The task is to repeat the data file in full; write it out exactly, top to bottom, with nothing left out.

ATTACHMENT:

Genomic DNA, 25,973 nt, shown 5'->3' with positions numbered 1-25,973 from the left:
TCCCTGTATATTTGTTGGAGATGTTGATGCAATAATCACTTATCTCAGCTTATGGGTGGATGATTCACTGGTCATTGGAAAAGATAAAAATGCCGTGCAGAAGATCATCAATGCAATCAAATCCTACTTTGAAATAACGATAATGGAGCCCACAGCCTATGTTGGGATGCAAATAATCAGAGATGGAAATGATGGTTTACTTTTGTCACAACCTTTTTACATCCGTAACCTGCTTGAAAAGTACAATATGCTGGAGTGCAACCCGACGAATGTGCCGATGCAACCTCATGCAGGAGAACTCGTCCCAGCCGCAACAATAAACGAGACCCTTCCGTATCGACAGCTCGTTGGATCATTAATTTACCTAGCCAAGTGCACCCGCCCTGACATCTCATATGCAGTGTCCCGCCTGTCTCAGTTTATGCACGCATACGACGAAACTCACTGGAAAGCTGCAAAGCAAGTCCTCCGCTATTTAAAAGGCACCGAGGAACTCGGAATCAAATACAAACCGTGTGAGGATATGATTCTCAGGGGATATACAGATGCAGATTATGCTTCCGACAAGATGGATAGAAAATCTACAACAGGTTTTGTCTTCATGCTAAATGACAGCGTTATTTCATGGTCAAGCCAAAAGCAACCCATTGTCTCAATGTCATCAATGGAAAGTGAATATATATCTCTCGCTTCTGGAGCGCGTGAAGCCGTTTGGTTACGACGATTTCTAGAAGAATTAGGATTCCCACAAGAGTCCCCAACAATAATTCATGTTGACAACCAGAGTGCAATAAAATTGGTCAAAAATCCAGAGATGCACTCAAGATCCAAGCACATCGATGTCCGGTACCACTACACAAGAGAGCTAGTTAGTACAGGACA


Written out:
Genomic DNA, 25,973 nt, shown 5'->3' with positions numbered 1-25,973 from the left:
TCCCTGTATATTTGTTGGAGATGTTGATGCAATAATCACTTATCTCAGCTTATGGGTGGATGATTCACTGGTCATTGGAAAAGATAAAAATGCCGTGCAGAAGATCATCAATGCAATCAAATCCTACTTTGAAATAACGATAATGGAGCCCACAGCCTATGTTGGGATGCAAATAATCAGAGATGGAAATGATGGTTTACTTTTGTCACAACCTTTTTACATCCGTAACCTGCTTGAAAAGTACAATATGCTGGAGTGCAACCCGACGAATGTGCCGATGCAACCTCATGCAGGAGAACTCGTCCCAGCCGCAACAATAAACGAGACCCTTCCGTATCGACAGCTCGTTGGATCATTAATTTACCTAGCCAAGTGCACCCGCCCTGACATCTCATATGCAGTGTCCCGCCTGTCTCAGTTTATGCACGCATACGACGAAACTCACTGGAAAGCTGCAAAGCAAGTCCTCCGCTATTTAAAAGGCACCGAGGAACTCGGAATCAAATACAAACCGTGTGAGGATATGATTCTCAGGGGATATACAGATGCAGATTATGCTTCCGACAAGATGGATAGAAAATCTACAACAGGTTTTGTCTTCATGCTAAATGACAGCGTTATTTCATGGTCAAGCCAAAAGCAACCCATTGTCTCAATGTCATCAATGGAAAGTGAATATATATCTCTCGCTTCTGGAGCGCGTGAAGCCGTTTGGTTACGACGATTTCTAGAAGAATTAGGATTCCCACAAGAGTCCCCAACAATAATTCATGTTGACAACCAGAGTGCAATAAAATTGGTCAAAAATCCAGAGATGCACTCAAGATCCAAGCACATCGATGTCCGGTACCACTACACAAGAGAGCTAGTTAGTACAGGACA